Businesses have blindly joined in the reactive post-and-patch game of AV updates and application vulnerability patching, without fully understanding that it will inevitably lead them to a never-ending spiral of security updates. This would seem not to be the most effective way of keeping your endpoints free from infiltration, and yet the industry as a whole has stumbled onward, quite happily playing this reactive game for some time.
Notwithstanding this, there is a rather serious flaw in this plan that cannot be ignored – malware writers always have been, and will continue to be, one step ahead. Malware development is a funded operation, a business looking to reap the rewards in the data contained behind the very holes we seek to plug, and it will not stop as long as there is an opportunity for criminals to profit.
So what is going to happen to us if we carry on this downward spiral? The answer would be to a not too distant future when we have no choice but to lock everything down in a bid to stop all unauthorised code that enters our networks – creating an environment in which there is a “zero tolerance” attitude and in which malware cannot prosper. Such zero tolerance treatment may be the only effective means of combating the epidemic of fully-funded malware operations. No malicious code can run, no data can leak, no compliance issues, no problem.
Until, that is, someone wants to do something! The other side of zero tolerance is the less appealing one of zero flexibility. Can you imagine receiving a call from a sales guy in the field who is trying to close a sale but unable to download his pre-prepared presentation from a USB device? Or, being asked by a board executive to enable the download of a stock index ticker so she can keep up-to-date with the company share price? Would you be happy to be the IT manager responsible for telling those people that under the zero tolerance IT strategy they could not execute those actions? No, and nor would I.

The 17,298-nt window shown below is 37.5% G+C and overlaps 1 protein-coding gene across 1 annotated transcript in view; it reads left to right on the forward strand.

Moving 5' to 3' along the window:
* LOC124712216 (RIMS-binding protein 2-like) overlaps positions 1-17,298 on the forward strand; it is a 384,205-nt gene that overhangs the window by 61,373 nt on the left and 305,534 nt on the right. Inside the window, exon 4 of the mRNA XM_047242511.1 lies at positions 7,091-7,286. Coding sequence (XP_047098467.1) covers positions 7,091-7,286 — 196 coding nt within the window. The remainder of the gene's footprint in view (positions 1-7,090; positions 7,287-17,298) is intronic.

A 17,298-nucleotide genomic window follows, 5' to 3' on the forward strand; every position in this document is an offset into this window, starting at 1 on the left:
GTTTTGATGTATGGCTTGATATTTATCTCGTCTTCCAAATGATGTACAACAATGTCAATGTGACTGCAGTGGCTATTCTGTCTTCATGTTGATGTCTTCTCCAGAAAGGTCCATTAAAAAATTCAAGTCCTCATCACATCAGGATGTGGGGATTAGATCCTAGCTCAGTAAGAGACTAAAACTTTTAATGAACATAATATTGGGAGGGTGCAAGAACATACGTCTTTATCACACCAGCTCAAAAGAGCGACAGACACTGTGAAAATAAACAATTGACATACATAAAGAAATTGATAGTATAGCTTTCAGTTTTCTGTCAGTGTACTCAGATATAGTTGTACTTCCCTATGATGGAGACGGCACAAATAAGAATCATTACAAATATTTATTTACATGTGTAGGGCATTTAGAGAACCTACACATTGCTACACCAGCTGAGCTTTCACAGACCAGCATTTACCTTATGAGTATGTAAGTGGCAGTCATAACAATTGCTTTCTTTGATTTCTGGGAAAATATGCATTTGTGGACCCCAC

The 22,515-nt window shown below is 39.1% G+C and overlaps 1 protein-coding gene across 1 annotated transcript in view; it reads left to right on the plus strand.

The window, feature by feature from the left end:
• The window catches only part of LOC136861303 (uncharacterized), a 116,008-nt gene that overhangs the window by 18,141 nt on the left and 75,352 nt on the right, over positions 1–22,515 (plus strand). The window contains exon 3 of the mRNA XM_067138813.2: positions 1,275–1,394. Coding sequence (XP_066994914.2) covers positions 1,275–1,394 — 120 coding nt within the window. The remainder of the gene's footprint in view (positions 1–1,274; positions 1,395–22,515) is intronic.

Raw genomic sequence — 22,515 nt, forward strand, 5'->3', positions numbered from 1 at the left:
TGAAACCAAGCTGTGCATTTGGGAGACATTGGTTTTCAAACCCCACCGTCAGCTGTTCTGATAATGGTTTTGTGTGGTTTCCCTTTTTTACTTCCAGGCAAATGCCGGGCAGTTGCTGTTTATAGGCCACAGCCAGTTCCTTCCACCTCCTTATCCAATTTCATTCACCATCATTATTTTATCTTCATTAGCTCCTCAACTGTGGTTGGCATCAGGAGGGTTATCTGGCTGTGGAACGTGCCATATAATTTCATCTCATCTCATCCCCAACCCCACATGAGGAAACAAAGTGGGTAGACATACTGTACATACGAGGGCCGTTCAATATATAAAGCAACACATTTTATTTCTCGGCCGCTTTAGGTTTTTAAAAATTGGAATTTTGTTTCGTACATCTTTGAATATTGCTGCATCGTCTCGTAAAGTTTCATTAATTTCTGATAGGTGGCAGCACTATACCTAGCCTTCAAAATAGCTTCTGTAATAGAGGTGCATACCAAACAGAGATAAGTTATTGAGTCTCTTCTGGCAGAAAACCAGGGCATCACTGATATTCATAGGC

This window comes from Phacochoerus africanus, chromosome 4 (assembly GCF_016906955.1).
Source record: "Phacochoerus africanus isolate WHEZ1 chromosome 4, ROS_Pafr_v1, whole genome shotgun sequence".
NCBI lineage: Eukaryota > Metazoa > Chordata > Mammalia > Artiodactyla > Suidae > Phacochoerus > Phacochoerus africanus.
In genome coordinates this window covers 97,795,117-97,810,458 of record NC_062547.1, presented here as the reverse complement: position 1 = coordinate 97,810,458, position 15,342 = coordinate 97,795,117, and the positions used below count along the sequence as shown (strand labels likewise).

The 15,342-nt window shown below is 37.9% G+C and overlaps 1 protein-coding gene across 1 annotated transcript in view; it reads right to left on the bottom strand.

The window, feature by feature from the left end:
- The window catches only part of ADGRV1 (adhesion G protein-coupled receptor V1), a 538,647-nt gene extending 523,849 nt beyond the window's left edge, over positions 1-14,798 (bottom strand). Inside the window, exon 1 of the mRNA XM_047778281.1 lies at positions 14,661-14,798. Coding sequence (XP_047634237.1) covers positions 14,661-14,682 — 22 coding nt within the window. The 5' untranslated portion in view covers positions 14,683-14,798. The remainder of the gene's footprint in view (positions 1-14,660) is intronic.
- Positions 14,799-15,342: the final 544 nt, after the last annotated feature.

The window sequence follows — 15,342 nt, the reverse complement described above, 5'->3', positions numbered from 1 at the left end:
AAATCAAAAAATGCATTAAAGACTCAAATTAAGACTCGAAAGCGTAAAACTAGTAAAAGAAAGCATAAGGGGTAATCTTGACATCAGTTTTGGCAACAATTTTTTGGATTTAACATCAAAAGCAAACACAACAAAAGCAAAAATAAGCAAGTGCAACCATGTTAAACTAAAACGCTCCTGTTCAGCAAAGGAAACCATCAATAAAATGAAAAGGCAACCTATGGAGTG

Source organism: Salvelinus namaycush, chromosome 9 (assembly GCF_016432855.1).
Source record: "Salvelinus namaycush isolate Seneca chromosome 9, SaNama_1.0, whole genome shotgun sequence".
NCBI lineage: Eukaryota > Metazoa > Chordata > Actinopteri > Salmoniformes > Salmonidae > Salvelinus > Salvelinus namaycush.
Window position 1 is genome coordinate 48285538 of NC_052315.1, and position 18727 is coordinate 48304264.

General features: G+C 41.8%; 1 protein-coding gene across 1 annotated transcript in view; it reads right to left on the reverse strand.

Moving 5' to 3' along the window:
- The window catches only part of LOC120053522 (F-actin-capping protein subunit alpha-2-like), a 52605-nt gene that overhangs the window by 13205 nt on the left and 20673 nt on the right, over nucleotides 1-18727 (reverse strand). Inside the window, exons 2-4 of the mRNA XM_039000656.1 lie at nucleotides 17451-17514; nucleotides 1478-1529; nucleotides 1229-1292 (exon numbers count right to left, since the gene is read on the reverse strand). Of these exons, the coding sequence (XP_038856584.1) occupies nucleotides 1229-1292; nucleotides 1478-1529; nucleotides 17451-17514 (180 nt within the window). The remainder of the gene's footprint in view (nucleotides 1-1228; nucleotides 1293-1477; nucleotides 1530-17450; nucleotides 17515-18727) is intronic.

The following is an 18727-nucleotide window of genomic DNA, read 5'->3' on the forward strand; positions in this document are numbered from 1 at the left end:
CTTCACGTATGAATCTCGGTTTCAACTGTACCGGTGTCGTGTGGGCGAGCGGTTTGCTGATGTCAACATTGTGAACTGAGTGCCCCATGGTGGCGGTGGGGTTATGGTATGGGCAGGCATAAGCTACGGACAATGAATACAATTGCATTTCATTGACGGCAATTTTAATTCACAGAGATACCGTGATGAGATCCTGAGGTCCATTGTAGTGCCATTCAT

The fact is that the first stages of zero tolerance have been upon us for sometime. All of us that use a computer in the workplace are being restricted today in ways that weren’t an issue even just a few years ago. So where will this end? Will zero tolerance be our future negative reality to replace the existing one? From the cleaner to the CEO, every user is a potential weakness and every weakness is a potential outbreak. It is a sad fact that we have reached this inevitable conclusion but to guarantee endpoint integrity it would seem we have no choice but to batten down the hatches, bare the consequences and enter the zero zone.
So why isn’t someone offering a better solution to the problem? Well, it is certainly overdue and time we changed our strategy of handling threats. The time has now come to adopt a proactive security policy and relieve ourselves of the negative cycle we are in. Wouldn’t that be great? Cut out time spent with nagging users calling you to clean infected machines and vendors pestering you to update your operating systems with the latest fix.
Sounds too good to be true, doesn’t it? But it’s really not.
I believe the answer to the zero tolerance conundrum is a combination of trusted ownership and application authorization. Trusted ownership involves leveraging existing administrator ownership of applications and using this established mechanism to determine the applications that can be used by employees. Further, I suggest augmenting this ownership checking with an application approval capability, enabling users to authorize application use that can then be monitored and audited.